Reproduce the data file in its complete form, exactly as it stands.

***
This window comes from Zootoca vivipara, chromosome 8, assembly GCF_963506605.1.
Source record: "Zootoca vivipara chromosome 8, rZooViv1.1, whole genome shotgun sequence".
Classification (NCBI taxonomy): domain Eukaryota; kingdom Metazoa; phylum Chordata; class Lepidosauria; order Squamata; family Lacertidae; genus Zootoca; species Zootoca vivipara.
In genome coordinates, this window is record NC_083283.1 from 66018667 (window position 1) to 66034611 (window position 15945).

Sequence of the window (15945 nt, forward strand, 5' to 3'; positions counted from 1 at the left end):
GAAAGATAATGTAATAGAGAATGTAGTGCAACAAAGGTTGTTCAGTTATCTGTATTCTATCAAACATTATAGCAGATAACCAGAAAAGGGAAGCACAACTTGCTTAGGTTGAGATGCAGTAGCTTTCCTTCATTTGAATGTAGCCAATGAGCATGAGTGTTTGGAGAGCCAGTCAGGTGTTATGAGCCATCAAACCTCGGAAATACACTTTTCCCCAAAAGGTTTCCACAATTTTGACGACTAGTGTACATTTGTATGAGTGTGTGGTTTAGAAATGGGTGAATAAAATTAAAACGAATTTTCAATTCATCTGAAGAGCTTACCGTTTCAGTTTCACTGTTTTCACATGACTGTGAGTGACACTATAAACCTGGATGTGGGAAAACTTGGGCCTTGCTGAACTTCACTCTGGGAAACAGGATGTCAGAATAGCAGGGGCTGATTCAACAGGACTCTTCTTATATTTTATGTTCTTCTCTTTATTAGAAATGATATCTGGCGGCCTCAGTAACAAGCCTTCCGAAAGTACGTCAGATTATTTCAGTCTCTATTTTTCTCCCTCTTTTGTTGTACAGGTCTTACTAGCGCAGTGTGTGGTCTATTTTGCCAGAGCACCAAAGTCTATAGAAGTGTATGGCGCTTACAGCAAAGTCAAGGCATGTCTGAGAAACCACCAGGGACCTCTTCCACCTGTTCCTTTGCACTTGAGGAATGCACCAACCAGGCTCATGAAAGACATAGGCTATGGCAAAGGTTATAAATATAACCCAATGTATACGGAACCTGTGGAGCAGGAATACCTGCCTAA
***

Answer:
This window comes from Zootoca vivipara, chromosome 8, assembly GCF_963506605.1.
Source record: "Zootoca vivipara chromosome 8, rZooViv1.1, whole genome shotgun sequence".
Classification (NCBI taxonomy): domain Eukaryota; kingdom Metazoa; phylum Chordata; class Lepidosauria; order Squamata; family Lacertidae; genus Zootoca; species Zootoca vivipara.
In genome coordinates, this window is record NC_083283.1 from 66018667 (window position 1) to 66034611 (window position 15945).

Sequence of the window (15945 nt, forward strand, 5' to 3'; positions counted from 1 at the left end):
GAAAGATAATGTAATAGAGAATGTAGTGCAACAAAGGTTGTTCAGTTATCTGTATTCTATCAAACATTATAGCAGATAACCAGAAAAGGGAAGCACAACTTGCTTAGGTTGAGATGCAGTAGCTTTCCTTCATTTGAATGTAGCCAATGAGCATGAGTGTTTGGAGAGCCAGTCAGGTGTTATGAGCCATCAAACCTCGGAAATACACTTTTCCCCAAAAGGTTTCCACAATTTTGACGACTAGTGTACATTTGTATGAGTGTGTGGTTTAGAAATGGGTGAATAAAATTAAAACGAATTTTCAATTCATCTGAAGAGCTTACCGTTTCAGTTTCACTGTTTTCACATGACTGTGAGTGACACTATAAACCTGGATGTGGGAAAACTTGGGCCTTGCTGAACTTCACTCTGGGAAACAGGATGTCAGAATAGCAGGGGCTGATTCAACAGGACTCTTCTTATATTTTATGTTCTTCTCTTTATTAGAAATGATATCTGGCGGCCTCAGTAACAAGCCTTCCGAAAGTACGTCAGATTATTTCAGTCTCTATTTTTCTCCCTCTTTTGTTGTACAGGTCTTACTAGCGCAGTGTGTGGTCTATTTTGCCAGAGCACCAAAGTCTATAGAAGTGTATGGCGCTTACAGCAAAGTCAAGGCATGTCTGAGAAACCACCAGGGACCTCTTCCACCTGTTCCTTTGCACTTGAGGAATGCACCAACCAGGCTCATGAAAGACATAGGCTATGGCAAAGGTTATAAATATAACCCAATGTATACGGAACCTGTGGAGCAGGAATACCTGCCTAA